Global fight against trans fat
The World Health Organisation (WHO) has just launched a new initiative by releasing a comprehensive guide, REPLACE, for elimination of...
The World Health Organisation (WHO) has just launched a new initiative by releasing a comprehensive guide, REPLACE, for elimination of industrially-produced trans-fatty acids from the global food supply.
The practical, step-by step action package is supported by an overarching technical document that provides a rationale and framework for this integrated approach to trans fat elimination.
The six areas of action include: Review dietary sources of industrially-produced trans fat and the landscape for required policy change; Promote the replacement of industrially-produced trans fat with healthier fats and oils; Legislate or enact regulatory actions to eliminate industrially-produced trans fat; Assess and monitor trans fat content in the food supply and changes in trans fat consumption in the population; Create awareness of the negative health impact of trans fat among policy-makers, producers, suppliers, and the public; and, Enforce compliance with policies and regulations.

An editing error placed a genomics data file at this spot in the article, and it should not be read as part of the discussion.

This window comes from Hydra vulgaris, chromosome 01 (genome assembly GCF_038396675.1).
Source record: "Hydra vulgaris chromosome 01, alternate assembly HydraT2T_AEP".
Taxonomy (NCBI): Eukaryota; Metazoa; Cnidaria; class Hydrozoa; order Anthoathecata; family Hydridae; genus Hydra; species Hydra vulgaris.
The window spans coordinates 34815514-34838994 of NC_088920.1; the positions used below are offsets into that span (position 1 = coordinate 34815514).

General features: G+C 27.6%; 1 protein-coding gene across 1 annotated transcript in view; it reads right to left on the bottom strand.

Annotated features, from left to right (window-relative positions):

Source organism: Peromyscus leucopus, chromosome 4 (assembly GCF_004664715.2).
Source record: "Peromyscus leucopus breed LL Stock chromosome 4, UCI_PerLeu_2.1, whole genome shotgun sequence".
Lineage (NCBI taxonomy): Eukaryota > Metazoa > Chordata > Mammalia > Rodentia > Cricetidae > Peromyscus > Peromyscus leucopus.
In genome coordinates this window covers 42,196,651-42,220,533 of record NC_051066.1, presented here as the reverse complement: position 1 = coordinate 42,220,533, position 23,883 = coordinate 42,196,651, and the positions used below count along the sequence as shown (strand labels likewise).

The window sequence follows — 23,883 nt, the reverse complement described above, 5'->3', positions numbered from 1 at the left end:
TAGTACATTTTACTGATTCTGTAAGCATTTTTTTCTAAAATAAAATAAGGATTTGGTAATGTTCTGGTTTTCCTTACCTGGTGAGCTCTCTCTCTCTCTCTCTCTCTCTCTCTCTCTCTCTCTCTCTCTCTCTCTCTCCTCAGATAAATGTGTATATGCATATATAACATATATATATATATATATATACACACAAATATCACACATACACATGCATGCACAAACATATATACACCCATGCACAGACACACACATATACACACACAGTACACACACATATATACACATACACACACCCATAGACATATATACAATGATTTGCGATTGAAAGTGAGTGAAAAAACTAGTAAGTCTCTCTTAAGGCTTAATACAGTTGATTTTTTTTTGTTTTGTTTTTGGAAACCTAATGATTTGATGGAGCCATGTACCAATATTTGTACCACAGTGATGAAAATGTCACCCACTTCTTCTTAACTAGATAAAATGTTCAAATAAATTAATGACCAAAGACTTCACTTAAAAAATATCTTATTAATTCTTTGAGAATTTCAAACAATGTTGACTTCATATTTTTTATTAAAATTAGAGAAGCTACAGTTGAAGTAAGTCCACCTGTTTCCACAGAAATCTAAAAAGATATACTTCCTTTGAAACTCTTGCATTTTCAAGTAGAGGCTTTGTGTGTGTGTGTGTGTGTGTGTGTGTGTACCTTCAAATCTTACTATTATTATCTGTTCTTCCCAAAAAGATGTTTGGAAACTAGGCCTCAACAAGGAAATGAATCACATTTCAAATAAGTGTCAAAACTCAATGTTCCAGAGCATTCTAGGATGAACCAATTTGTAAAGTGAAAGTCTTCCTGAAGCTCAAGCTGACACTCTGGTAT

The REPLACE package outlines six strategic action areas to support the prompt, complete, and sustained elimination of industrially-produced TFA from the food supply Trans-fatty acids (TFA) are fatty acids with at least one double carbon–carbon bond in the trans configuration.
TFA can be produced industrially by the partial hydrogenation of vegetable and fish oils, but also occur at lower levels naturally in meat and dairy products from ruminant animals, such as cattle, sheep, goats, and camels. Industrially-produced TFA are the predominant source of dietary TFA in many populations,1 particularly in countries which have not taken action to remove industrially produced TFA from the food supply. Industrially produced TFA were first introduced into the food supply in the late 19th and early 20th centuries with the invention of partially hydrogenated oils.
These oils are most frequently found in baked and fried foods, prepared or pre-packaged snacks and food, and cooking oils and spreads. Consumption of TFA is strongly associated with increased risk of CHD and related mortality. Globally, increased TFA intake is estimated to be responsible for more than 500,000 deaths per year.
TFA increases levels of LDL (unhealthy) cholesterol and decreases levels of HDL (healthy) cholesterol. Replacement of TFA with unsaturated fatty acids decreases the risk of CHD, in part, by ameliorating the negative effects of TFA on blood lipids. In addition, there are indications that TFA may increase inflammation and endothelial dysfunction. (http://www.who.int)